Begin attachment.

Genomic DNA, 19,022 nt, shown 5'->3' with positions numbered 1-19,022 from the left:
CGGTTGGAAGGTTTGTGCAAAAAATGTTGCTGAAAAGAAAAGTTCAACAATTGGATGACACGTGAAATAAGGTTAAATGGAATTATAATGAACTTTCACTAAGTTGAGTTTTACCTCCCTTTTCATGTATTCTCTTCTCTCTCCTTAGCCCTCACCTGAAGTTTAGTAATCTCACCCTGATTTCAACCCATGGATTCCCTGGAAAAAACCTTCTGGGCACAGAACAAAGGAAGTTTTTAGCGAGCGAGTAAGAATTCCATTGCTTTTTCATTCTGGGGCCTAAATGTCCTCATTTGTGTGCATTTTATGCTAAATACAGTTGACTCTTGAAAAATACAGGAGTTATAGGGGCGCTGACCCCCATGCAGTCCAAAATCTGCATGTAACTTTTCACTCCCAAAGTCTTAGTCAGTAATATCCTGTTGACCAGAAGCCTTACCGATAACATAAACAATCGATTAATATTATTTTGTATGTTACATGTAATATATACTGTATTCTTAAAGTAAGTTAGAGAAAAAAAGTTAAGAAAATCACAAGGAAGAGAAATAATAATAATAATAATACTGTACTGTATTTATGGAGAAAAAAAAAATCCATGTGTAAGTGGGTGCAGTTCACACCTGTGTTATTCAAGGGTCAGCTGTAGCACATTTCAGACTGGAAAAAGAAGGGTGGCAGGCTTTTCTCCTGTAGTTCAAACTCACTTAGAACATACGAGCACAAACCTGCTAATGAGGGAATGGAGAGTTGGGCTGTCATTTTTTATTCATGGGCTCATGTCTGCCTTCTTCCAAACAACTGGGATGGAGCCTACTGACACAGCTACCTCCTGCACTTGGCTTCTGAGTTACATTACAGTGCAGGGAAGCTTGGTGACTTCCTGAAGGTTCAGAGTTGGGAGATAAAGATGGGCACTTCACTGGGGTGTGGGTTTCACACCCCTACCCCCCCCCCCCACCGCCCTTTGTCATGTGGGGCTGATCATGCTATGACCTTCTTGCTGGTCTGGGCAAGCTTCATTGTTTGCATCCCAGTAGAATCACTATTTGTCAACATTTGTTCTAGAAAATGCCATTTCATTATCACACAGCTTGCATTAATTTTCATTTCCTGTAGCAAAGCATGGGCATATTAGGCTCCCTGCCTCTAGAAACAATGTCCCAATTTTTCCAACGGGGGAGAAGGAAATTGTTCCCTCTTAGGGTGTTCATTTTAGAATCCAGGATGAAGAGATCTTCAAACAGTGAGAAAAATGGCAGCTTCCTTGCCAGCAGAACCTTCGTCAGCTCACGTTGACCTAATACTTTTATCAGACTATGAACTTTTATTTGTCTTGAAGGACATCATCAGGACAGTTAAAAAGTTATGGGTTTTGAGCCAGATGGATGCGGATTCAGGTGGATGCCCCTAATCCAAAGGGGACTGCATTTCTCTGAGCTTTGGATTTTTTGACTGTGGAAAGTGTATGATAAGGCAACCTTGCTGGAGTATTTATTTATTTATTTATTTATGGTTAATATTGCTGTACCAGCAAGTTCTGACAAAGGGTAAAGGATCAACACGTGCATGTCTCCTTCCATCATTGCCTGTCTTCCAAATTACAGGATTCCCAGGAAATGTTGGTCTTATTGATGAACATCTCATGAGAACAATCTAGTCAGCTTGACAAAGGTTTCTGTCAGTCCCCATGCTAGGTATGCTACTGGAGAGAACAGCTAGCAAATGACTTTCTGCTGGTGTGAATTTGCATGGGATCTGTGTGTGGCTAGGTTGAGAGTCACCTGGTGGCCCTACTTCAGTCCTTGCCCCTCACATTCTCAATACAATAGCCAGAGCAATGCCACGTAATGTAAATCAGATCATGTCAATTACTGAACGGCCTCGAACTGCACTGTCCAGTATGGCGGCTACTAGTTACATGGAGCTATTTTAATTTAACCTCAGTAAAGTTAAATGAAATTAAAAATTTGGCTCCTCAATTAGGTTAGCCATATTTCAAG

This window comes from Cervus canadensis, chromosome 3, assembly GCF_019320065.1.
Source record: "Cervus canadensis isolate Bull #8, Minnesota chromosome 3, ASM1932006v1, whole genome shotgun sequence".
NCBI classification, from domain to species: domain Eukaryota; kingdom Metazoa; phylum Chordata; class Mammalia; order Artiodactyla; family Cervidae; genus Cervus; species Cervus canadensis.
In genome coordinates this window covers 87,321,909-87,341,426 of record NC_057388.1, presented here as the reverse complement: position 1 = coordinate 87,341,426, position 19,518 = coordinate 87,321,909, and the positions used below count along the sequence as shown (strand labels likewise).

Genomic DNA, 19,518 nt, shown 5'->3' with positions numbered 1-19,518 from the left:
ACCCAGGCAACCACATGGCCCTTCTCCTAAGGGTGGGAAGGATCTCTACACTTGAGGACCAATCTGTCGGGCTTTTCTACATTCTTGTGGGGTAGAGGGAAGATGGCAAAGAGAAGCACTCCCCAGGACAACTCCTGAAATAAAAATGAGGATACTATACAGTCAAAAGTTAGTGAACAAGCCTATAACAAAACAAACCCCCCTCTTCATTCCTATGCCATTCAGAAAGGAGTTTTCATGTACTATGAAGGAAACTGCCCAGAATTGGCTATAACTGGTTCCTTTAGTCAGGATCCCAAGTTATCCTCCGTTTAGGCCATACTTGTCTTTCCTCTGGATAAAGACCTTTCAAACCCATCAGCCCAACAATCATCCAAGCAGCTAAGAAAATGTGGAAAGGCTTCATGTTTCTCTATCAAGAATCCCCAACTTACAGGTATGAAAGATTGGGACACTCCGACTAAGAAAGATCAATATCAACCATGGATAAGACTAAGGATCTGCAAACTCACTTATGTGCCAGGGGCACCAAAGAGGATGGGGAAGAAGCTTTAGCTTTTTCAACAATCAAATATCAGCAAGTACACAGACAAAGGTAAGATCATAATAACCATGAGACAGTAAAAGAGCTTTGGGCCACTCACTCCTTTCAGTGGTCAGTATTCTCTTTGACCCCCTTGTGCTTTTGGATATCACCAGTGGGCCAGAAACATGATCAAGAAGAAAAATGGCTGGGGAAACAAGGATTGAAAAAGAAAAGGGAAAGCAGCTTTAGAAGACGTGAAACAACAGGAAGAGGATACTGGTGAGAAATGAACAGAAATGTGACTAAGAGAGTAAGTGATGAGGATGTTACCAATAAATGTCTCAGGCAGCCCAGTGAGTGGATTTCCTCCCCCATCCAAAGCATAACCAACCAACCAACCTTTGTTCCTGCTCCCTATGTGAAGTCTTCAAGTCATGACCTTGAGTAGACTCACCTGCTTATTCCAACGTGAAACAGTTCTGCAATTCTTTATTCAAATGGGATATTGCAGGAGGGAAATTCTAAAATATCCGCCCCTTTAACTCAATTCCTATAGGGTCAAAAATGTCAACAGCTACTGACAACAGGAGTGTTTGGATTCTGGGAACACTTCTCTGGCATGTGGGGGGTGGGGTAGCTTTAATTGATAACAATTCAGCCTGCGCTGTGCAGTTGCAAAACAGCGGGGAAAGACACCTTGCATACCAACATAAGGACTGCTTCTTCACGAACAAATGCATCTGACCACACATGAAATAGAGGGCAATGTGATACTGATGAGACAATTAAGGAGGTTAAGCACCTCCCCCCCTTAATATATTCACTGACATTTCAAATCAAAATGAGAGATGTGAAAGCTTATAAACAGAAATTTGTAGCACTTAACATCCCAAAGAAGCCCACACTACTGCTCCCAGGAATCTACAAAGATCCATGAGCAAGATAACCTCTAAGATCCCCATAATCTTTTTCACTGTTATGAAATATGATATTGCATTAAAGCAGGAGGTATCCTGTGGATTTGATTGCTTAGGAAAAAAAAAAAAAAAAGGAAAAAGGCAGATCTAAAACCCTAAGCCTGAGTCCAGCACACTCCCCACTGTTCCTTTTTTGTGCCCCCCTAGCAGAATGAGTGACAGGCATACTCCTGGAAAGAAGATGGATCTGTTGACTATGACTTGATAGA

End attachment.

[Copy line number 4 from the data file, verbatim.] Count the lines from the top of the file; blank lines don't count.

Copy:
Source record: "Cervus canadensis isolate Bull #8, Minnesota chromosome 3, ASM1932006v1, whole genome shotgun sequence".